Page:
Lycopene Food Sources
The very best sources of lycopene come from tomatoes and tomato products like tomato juice, pasta sauce, ketchup, and condensed tomato soup. In fact, about 80% of lycopene in the average American diet comes from tomatoes. But if you can’t stand the taste of tomatoes, there are plenty of other ways to reap these health benefits. Watermelon, pink grapefruit, and guava also have moderate amounts of lycopene. According to the American Cancer Society, combining these foods with a small amount of oil or fat increases the amount of lycopene absorbed by the intestines.
Research Studies on Lycopene
Researchers at the Agricultural Research Service studied lycopene levels in watermelon to determine how the body digests it and how its nutrition value compares to tomatoes. Watermelon is free of fat, yet full of vitamins A, B6, C, thiamin, and lycopene. The study found that the average watermelon contained about 40% more lycopene than raw tomatoes. “We think there are a lot of potential uses for watermelon that are just beginning to be explored. It can be a so-called functional food—one that can help” commented plant physiologist and researcher, Penelope Perkins-Veazie.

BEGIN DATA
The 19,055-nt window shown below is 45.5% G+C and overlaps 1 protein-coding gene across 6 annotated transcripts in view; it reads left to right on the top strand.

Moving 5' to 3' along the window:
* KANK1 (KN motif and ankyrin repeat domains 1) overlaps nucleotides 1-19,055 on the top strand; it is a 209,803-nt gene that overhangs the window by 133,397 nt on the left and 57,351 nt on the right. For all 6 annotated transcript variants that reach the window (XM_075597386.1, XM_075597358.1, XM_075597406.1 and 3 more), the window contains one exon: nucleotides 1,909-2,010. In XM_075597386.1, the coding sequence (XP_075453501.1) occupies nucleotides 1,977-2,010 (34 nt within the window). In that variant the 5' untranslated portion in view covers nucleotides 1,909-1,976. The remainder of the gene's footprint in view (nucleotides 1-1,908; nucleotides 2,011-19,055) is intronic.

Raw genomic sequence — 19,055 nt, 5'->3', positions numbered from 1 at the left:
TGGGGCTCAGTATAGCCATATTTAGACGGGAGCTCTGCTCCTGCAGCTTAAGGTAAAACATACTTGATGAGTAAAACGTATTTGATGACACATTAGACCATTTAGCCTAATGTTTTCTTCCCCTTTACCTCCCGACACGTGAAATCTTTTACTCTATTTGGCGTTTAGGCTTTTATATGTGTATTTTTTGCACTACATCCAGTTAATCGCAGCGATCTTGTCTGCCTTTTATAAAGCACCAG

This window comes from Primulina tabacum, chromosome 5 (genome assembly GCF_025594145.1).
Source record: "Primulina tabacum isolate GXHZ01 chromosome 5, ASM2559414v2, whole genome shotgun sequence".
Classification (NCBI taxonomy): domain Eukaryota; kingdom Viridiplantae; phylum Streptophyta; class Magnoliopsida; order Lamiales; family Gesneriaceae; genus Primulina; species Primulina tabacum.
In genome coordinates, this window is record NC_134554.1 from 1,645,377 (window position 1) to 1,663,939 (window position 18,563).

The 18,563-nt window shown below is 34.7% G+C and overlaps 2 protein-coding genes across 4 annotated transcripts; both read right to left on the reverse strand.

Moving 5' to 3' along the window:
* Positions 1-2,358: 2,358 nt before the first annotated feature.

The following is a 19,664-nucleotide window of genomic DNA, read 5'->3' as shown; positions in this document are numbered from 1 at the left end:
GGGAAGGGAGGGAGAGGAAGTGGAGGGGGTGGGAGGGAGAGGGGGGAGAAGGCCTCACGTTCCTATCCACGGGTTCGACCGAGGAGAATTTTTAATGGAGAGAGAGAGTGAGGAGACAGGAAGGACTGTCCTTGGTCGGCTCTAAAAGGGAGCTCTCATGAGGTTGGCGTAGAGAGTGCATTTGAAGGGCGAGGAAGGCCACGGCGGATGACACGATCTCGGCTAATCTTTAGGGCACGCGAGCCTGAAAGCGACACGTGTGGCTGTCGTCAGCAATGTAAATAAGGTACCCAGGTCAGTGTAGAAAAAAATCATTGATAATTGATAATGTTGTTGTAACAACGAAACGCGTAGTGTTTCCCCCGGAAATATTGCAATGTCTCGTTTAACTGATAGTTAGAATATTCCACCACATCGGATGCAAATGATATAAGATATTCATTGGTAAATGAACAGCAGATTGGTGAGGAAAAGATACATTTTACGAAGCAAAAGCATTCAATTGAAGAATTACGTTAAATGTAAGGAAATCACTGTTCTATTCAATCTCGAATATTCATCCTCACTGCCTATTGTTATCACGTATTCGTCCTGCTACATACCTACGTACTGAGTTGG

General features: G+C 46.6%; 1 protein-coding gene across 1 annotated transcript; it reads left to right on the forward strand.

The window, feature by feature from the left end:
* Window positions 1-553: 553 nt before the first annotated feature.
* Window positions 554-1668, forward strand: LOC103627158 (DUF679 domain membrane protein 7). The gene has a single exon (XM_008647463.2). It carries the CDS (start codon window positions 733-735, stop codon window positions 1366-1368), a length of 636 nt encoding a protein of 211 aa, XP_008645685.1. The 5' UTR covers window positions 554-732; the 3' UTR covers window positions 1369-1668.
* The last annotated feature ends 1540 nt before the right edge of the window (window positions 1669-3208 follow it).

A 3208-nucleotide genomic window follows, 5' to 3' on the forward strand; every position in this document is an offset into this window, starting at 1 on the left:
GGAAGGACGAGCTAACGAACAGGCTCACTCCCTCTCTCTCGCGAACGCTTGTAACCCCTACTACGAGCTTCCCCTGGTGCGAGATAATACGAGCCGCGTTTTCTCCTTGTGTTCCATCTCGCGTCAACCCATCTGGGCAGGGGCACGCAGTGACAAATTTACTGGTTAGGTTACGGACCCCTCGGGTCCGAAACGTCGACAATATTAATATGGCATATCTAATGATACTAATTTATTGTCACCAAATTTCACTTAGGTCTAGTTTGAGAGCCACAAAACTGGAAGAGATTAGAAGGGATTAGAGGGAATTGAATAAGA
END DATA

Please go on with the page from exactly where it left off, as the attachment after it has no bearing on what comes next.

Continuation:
Increasing Your Lycopene Intake
Following this Harvard study, Dr. Edward Giovannucci recommended consuming at least 10,000 micrograms of lycopene per day. You can increase your lycopene intake by mixing sun-dried tomatoes in your bread dough, sipping tomato juice with meals, and eating a refreshing pink grapefruit for breakfast.
If you have trouble getting enough lycopene in your diet with fruits and vegetables, give our Lycopene-15 capsule supplements a try. Each capsule contains the lycopene equivalent of one whole tomato! And of course, our concentration method is 100% free of chemicals and solvents, so you won’t have to worry about ingesting unwanted ingredients while you reap the health benefits.